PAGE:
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Deportation of Rohingya People & the ICC's Jurisdiction over Myanmar

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La Trobe University (Social Sciences Building room 232 - Moot Court)

Plenty Road

Melbourne, VIC 3086

Australia

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Abstract

In the context of forced displacement of approximately 700,000 Rohingya civilians from Myanmar to Bangladesh since late August 2017, the Prosecutor of the International Criminal Court (ICC) sought in April 2018 a ruling on whether the Court may exercise jurisdiction over Myanmar, a non-State-Party. After holding a status conference in a closed session but considering several amicus briefs and victims’ submissions, the ICC issued a decision on 6 September 2018 determining that it can exercise jurisdiction over Myanmar on the ground of the ‘crime against humanity of deportation’ of Rohingya people. Although this has been a preliminary ruling which will now trigger a ‘preliminary examination’ by the Prosecutor and hence a formal prosecution cannot yet be granted, the jurisdictional determination by the ICC clearly appears to have broken new ground in jurisprudence, because Myanmar is not a party to the Rome Statute. In this talk, Professor Hoque will discuss the legal and political ramifications of the ICC ruling. He will argue that we should not place much faith in a judicial solution to the humanitarian problem of the Rohingya crisis and genocide. Instead, the responsibility to protect the Rohingya people has to be shared by the international community generally. The ICC ruling may nevertheless serve a great purpose in finding a viable political solution of the problem.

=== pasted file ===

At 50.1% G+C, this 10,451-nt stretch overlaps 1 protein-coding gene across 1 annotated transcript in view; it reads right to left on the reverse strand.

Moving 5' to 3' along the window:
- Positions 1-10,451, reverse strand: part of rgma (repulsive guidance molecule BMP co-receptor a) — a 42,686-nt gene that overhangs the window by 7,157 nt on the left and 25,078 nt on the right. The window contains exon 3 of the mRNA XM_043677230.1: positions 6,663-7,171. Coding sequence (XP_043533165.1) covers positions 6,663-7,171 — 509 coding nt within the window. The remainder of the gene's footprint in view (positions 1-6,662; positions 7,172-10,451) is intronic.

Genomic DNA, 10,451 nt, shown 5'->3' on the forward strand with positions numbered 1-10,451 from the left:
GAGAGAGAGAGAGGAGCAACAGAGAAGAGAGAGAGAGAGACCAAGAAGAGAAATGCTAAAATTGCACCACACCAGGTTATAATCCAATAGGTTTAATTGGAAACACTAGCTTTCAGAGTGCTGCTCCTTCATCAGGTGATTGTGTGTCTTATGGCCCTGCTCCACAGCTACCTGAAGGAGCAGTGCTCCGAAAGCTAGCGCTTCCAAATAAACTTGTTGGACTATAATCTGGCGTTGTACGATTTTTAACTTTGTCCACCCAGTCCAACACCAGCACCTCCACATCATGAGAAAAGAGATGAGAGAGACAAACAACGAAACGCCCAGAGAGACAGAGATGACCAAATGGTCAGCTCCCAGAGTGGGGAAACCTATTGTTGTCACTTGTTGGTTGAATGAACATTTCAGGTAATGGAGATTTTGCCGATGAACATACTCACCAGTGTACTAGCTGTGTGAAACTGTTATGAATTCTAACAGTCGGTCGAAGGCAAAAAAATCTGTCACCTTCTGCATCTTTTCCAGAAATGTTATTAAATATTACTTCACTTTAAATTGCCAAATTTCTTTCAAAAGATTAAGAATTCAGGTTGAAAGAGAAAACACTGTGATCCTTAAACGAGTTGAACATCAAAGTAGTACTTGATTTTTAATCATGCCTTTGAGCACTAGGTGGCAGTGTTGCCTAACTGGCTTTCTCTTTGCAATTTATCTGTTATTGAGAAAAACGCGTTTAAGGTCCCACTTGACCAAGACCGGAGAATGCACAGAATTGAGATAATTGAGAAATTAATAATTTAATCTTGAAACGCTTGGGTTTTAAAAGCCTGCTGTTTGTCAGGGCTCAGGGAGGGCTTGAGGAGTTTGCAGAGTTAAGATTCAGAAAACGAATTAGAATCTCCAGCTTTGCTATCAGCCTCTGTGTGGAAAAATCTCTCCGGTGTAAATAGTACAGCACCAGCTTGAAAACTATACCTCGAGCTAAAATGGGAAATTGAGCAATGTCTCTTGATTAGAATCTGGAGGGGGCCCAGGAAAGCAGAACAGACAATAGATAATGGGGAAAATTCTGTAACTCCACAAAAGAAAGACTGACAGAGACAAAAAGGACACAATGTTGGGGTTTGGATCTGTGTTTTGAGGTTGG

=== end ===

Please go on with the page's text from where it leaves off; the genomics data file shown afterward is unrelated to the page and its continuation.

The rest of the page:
Presenter

Ridwanul HOQUE PhD (London), LLM (Cantab.), LLM (Chittagong), is a Professor of Law at the University of Dhaka. He was a visiting scholar at the Law School of La Trobe University in 2015-2016. He has also held visiting positions at Cornell Law School, Melbourne Law School, and National Law University, Delhi. Professor Hoque specialises in comparative constitutional law and theory with special reference to South Asia. He has been widely consulted on issues of child rights, international labour migration, migrant workers’ rights, and human trafficking. He was involved in a leading role in drafting an amicus brief on behalf of the Bangladeshi Non-Governmental Representatives to the International Criminal Court re the recent jurisdictional proceeding against Myanmar.

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La Trobe University (Social Sciences Building room 232 - Moot Court)

Plenty Road

Melbourne, VIC 3086

Australia

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